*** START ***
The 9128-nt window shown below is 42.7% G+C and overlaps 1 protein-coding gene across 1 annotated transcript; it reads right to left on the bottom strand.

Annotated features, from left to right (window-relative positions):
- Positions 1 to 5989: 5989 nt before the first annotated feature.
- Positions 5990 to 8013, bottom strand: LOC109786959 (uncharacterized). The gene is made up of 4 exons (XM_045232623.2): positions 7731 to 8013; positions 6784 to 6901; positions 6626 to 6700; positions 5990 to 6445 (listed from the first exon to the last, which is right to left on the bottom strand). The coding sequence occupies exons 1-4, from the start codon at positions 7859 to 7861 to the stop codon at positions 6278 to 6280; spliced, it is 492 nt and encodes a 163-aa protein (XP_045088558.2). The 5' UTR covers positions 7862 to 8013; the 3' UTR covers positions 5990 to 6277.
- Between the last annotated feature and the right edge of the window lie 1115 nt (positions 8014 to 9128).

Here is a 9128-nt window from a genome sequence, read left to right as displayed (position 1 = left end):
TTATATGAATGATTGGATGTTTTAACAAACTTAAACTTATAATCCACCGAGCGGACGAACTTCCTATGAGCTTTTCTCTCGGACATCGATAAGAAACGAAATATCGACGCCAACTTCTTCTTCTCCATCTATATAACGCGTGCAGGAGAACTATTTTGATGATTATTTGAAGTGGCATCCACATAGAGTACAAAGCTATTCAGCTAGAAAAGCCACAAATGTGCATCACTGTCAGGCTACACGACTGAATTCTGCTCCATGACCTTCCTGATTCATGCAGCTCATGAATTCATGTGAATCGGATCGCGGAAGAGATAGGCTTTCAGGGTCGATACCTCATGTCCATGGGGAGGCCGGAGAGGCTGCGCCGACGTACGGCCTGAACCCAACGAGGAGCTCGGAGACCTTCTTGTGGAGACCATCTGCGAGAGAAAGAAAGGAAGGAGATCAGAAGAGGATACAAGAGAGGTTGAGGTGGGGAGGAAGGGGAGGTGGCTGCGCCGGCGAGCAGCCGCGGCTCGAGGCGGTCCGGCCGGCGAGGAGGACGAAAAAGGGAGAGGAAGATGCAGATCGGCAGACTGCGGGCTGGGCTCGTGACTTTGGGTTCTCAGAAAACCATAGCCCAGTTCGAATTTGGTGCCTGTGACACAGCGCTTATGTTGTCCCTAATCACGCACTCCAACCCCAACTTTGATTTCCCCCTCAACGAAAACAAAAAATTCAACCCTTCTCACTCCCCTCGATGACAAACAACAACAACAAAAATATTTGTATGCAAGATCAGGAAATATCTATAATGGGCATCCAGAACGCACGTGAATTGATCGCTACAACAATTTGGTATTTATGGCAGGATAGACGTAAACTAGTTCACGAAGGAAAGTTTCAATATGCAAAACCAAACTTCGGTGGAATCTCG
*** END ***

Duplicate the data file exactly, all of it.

The 9128-nt window shown below is 42.7% G+C and overlaps 1 protein-coding gene across 1 annotated transcript; it reads right to left on the bottom strand.

Annotated features, from left to right (window-relative positions):
- Positions 1 to 5989: 5989 nt before the first annotated feature.
- Positions 5990 to 8013, bottom strand: LOC109786959 (uncharacterized). The gene is made up of 4 exons (XM_045232623.2): positions 7731 to 8013; positions 6784 to 6901; positions 6626 to 6700; positions 5990 to 6445 (listed from the first exon to the last, which is right to left on the bottom strand). The coding sequence occupies exons 1-4, from the start codon at positions 7859 to 7861 to the stop codon at positions 6278 to 6280; spliced, it is 492 nt and encodes a 163-aa protein (XP_045088558.2). The 5' UTR covers positions 7862 to 8013; the 3' UTR covers positions 5990 to 6277.
- Between the last annotated feature and the right edge of the window lie 1115 nt (positions 8014 to 9128).

Here is a 9128-nt window from a genome sequence, read left to right as displayed (position 1 = left end):
TTATATGAATGATTGGATGTTTTAACAAACTTAAACTTATAATCCACCGAGCGGACGAACTTCCTATGAGCTTTTCTCTCGGACATCGATAAGAAACGAAATATCGACGCCAACTTCTTCTTCTCCATCTATATAACGCGTGCAGGAGAACTATTTTGATGATTATTTGAAGTGGCATCCACATAGAGTACAAAGCTATTCAGCTAGAAAAGCCACAAATGTGCATCACTGTCAGGCTACACGACTGAATTCTGCTCCATGACCTTCCTGATTCATGCAGCTCATGAATTCATGTGAATCGGATCGCGGAAGAGATAGGCTTTCAGGGTCGATACCTCATGTCCATGGGGAGGCCGGAGAGGCTGCGCCGACGTACGGCCTGAACCCAACGAGGAGCTCGGAGACCTTCTTGTGGAGACCATCTGCGAGAGAAAGAAAGGAAGGAGATCAGAAGAGGATACAAGAGAGGTTGAGGTGGGGAGGAAGGGGAGGTGGCTGCGCCGGCGAGCAGCCGCGGCTCGAGGCGGTCCGGCCGGCGAGGAGGACGAAAAAGGGAGAGGAAGATGCAGATCGGCAGACTGCGGGCTGGGCTCGTGACTTTGGGTTCTCAGAAAACCATAGCCCAGTTCGAATTTGGTGCCTGTGACACAGCGCTTATGTTGTCCCTAATCACGCACTCCAACCCCAACTTTGATTTCCCCCTCAACGAAAACAAAAAATTCAACCCTTCTCACTCCCCTCGATGACAAACAACAACAACAAAAATATTTGTATGCAAGATCAGGAAATATCTATAATGGGCATCCAGAACGCACGTGAATTGATCGCTACAACAATTTGGTATTTATGGCAGGATAGACGTAAACTAGTTCACGAAGGAAAGTTTCAATATGCAAAACCAAACTTCGGTGGAATCTCG